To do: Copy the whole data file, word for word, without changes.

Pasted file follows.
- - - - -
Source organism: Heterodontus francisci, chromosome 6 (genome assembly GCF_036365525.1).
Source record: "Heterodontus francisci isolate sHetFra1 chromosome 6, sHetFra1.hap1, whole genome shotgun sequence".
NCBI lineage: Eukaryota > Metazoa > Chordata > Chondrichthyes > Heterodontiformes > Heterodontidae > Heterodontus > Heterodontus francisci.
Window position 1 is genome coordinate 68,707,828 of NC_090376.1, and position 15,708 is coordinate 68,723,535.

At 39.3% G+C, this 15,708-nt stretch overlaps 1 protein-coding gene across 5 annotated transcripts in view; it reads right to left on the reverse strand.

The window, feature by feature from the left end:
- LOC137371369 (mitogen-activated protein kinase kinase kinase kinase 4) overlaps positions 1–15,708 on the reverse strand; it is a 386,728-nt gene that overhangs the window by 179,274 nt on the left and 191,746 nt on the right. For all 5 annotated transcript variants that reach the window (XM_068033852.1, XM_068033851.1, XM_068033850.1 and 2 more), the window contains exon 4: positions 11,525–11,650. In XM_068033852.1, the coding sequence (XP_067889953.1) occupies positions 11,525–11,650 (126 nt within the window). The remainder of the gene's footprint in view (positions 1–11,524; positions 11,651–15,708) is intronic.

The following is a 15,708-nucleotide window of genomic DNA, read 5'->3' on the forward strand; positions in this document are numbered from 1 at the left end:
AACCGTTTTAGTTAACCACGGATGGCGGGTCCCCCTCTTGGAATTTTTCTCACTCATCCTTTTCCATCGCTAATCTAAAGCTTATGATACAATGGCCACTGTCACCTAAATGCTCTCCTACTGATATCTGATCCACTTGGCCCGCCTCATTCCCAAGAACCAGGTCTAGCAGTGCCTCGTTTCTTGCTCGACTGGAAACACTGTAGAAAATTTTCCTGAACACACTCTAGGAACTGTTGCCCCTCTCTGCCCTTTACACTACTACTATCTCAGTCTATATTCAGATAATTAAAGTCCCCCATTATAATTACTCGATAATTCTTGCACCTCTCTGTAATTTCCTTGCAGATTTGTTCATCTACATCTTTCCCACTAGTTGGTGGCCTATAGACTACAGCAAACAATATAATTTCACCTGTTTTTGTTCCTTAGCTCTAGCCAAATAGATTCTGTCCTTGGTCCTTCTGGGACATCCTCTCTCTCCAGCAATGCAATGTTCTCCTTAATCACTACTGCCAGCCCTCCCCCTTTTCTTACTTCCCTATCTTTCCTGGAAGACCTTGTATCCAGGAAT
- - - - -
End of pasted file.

Source organism: Heterodontus francisci, chromosome 6 (genome assembly GCF_036365525.1).
Source record: "Heterodontus francisci isolate sHetFra1 chromosome 6, sHetFra1.hap1, whole genome shotgun sequence".
NCBI lineage: Eukaryota > Metazoa > Chordata > Chondrichthyes > Heterodontiformes > Heterodontidae > Heterodontus > Heterodontus francisci.
Window position 1 is genome coordinate 68,707,828 of NC_090376.1, and position 15,708 is coordinate 68,723,535.

At 39.3% G+C, this 15,708-nt stretch overlaps 1 protein-coding gene across 5 annotated transcripts in view; it reads right to left on the reverse strand.

The window, feature by feature from the left end:
- LOC137371369 (mitogen-activated protein kinase kinase kinase kinase 4) overlaps positions 1–15,708 on the reverse strand; it is a 386,728-nt gene that overhangs the window by 179,274 nt on the left and 191,746 nt on the right. For all 5 annotated transcript variants that reach the window (XM_068033852.1, XM_068033851.1, XM_068033850.1 and 2 more), the window contains exon 4: positions 11,525–11,650. In XM_068033852.1, the coding sequence (XP_067889953.1) occupies positions 11,525–11,650 (126 nt within the window). The remainder of the gene's footprint in view (positions 1–11,524; positions 11,651–15,708) is intronic.

The following is a 15,708-nucleotide window of genomic DNA, read 5'->3' on the forward strand; positions in this document are numbered from 1 at the left end:
AACCGTTTTAGTTAACCACGGATGGCGGGTCCCCCTCTTGGAATTTTTCTCACTCATCCTTTTCCATCGCTAATCTAAAGCTTATGATACAATGGCCACTGTCACCTAAATGCTCTCCTACTGATATCTGATCCACTTGGCCCGCCTCATTCCCAAGAACCAGGTCTAGCAGTGCCTCGTTTCTTGCTCGACTGGAAACACTGTAGAAAATTTTCCTGAACACACTCTAGGAACTGTTGCCCCTCTCTGCCCTTTACACTACTACTATCTCAGTCTATATTCAGATAATTAAAGTCCCCCATTATAATTACTCGATAATTCTTGCACCTCTCTGTAATTTCCTTGCAGATTTGTTCATCTACATCTTTCCCACTAGTTGGTGGCCTATAGACTACAGCAAACAATATAATTTCACCTGTTTTTGTTCCTTAGCTCTAGCCAAATAGATTCTGTCCTTGGTCCTTCTGGGACATCCTCTCTCTCCAGCAATGCAATGTTCTCCTTAATCACTACTGCCAGCCCTCCCCCTTTTCTTACTTCCCTATCTTTCCTGGAAGACCTTGTATCCAGGAAT